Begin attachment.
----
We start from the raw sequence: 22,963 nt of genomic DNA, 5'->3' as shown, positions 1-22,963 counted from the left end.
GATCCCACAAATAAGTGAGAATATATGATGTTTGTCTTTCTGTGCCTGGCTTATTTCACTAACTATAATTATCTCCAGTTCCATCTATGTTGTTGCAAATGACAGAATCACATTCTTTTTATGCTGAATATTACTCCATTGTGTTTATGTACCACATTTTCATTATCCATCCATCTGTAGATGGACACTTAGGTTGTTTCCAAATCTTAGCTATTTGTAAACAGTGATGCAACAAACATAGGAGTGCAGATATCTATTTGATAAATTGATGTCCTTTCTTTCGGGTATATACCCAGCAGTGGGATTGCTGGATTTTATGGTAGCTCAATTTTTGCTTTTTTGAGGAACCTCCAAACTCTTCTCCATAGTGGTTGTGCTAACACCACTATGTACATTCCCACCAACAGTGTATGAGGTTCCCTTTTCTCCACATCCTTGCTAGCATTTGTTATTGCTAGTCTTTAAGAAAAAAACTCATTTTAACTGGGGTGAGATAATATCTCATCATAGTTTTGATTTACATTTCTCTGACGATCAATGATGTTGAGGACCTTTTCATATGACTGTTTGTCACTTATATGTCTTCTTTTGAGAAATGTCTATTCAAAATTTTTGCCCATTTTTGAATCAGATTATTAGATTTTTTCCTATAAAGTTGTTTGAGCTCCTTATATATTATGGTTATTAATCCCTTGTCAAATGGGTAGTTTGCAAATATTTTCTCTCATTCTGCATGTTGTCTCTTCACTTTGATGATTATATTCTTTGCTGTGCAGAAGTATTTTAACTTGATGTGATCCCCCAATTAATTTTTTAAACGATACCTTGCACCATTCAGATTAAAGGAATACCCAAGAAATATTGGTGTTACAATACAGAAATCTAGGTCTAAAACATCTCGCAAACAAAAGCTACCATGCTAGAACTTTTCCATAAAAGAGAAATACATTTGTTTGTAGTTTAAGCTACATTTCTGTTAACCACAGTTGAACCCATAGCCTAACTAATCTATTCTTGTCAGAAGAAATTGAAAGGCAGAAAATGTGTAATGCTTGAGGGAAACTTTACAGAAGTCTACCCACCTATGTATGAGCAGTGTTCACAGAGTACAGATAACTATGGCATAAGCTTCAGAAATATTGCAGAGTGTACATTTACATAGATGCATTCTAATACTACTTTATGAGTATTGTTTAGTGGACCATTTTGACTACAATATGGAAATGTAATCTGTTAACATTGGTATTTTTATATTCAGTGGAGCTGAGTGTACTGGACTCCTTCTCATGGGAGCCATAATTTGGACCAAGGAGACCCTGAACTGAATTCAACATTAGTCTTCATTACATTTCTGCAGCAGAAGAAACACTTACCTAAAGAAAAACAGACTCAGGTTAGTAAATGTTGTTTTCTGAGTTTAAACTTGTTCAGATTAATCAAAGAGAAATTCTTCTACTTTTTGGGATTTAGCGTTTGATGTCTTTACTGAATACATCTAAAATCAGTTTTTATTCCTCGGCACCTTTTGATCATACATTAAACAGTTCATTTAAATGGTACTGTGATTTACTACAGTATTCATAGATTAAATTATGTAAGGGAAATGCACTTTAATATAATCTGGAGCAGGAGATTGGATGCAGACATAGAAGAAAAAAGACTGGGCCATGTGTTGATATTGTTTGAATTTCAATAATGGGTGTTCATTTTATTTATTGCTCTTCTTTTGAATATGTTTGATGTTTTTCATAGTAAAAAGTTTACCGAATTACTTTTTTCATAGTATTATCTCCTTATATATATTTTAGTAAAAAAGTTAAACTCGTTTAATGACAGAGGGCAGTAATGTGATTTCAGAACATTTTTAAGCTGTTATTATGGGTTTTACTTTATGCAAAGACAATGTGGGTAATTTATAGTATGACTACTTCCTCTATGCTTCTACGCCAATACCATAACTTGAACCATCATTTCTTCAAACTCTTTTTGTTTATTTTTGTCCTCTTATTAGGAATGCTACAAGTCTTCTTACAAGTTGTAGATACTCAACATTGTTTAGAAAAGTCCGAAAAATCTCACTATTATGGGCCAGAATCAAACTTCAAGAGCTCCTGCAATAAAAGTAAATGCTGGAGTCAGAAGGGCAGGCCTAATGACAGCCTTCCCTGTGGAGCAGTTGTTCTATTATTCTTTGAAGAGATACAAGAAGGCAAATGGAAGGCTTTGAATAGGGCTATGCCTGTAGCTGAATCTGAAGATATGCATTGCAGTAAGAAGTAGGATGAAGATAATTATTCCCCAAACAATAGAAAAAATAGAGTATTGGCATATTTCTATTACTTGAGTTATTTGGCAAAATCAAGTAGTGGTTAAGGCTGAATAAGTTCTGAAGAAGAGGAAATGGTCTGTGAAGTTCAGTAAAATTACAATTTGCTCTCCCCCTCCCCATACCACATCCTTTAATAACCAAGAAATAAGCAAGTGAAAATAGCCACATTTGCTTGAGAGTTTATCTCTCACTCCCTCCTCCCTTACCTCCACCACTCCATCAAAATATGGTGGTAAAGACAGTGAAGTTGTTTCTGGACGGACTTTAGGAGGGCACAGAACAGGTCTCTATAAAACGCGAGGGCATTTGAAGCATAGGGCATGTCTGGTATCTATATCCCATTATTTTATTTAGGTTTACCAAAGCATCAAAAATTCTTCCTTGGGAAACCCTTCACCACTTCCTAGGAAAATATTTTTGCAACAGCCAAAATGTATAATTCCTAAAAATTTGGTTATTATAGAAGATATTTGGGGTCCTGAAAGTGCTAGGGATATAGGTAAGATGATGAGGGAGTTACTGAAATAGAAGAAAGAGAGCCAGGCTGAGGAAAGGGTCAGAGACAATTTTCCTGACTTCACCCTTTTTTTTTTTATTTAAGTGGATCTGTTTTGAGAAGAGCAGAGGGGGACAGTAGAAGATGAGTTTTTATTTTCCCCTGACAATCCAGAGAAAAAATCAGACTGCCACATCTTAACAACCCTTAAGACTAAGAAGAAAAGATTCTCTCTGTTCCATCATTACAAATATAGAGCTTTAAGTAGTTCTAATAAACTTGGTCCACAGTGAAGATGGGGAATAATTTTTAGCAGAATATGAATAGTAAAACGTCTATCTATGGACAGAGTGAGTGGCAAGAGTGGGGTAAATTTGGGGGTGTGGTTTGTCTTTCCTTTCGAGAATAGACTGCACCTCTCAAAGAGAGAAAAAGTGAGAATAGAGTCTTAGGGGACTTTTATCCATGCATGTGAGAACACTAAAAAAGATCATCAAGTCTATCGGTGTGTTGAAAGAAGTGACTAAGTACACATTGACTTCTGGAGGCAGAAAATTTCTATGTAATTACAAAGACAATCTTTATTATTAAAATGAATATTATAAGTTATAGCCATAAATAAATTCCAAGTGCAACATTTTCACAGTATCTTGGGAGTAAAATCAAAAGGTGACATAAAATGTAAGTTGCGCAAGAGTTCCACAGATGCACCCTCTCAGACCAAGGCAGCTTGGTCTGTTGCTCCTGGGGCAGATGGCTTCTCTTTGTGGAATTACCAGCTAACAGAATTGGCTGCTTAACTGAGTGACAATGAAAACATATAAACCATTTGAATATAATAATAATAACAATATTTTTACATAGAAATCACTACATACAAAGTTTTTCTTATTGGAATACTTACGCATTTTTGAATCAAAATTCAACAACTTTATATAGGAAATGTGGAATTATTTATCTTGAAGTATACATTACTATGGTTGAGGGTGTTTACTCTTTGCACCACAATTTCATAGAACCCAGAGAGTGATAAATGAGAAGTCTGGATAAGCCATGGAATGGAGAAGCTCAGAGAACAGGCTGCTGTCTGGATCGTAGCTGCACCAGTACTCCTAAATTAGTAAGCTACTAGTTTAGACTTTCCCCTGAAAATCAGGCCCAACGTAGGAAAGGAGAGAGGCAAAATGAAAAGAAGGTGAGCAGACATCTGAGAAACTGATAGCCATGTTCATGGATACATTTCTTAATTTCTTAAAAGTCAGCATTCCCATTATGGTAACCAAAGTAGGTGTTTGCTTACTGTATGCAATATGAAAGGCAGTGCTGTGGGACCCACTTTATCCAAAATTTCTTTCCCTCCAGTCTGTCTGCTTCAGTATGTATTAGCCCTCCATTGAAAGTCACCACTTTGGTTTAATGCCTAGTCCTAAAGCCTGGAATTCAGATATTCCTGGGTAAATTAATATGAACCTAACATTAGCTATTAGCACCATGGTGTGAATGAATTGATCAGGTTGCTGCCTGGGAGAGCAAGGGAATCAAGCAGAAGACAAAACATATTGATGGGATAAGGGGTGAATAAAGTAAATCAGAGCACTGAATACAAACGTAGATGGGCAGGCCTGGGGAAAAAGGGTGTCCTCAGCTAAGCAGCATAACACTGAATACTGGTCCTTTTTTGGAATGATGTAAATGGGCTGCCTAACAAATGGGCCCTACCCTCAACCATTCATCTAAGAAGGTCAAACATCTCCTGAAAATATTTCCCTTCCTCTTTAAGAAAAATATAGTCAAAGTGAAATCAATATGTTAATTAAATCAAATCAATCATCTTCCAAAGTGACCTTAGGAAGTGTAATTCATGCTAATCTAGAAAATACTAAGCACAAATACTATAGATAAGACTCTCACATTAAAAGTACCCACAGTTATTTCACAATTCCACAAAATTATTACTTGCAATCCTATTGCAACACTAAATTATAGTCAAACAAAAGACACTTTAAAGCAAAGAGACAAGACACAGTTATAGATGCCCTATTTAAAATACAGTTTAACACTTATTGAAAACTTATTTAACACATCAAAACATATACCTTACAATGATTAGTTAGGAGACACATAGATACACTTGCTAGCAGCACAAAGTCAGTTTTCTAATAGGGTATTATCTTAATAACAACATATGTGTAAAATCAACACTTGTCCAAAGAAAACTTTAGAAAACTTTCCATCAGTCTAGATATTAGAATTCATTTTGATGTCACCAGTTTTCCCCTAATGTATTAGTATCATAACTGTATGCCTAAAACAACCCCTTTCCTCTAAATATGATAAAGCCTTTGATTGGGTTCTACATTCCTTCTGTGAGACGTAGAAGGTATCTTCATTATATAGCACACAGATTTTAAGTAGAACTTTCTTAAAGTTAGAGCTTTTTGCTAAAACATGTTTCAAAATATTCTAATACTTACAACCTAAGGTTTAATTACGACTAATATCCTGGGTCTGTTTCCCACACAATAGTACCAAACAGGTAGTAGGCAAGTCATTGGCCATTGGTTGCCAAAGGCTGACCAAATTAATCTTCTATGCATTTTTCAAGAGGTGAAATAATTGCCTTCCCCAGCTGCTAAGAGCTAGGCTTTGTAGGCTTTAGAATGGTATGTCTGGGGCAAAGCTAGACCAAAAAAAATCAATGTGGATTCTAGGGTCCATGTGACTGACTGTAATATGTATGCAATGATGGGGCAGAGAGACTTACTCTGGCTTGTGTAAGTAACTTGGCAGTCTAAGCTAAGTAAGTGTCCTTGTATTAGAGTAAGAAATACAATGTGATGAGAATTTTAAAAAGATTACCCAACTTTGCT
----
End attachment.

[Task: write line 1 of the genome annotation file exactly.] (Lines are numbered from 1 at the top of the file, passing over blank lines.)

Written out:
We start from the raw sequence: 22,963 nt of genomic DNA, 5'->3' as shown, positions 1-22,963 counted from the left end.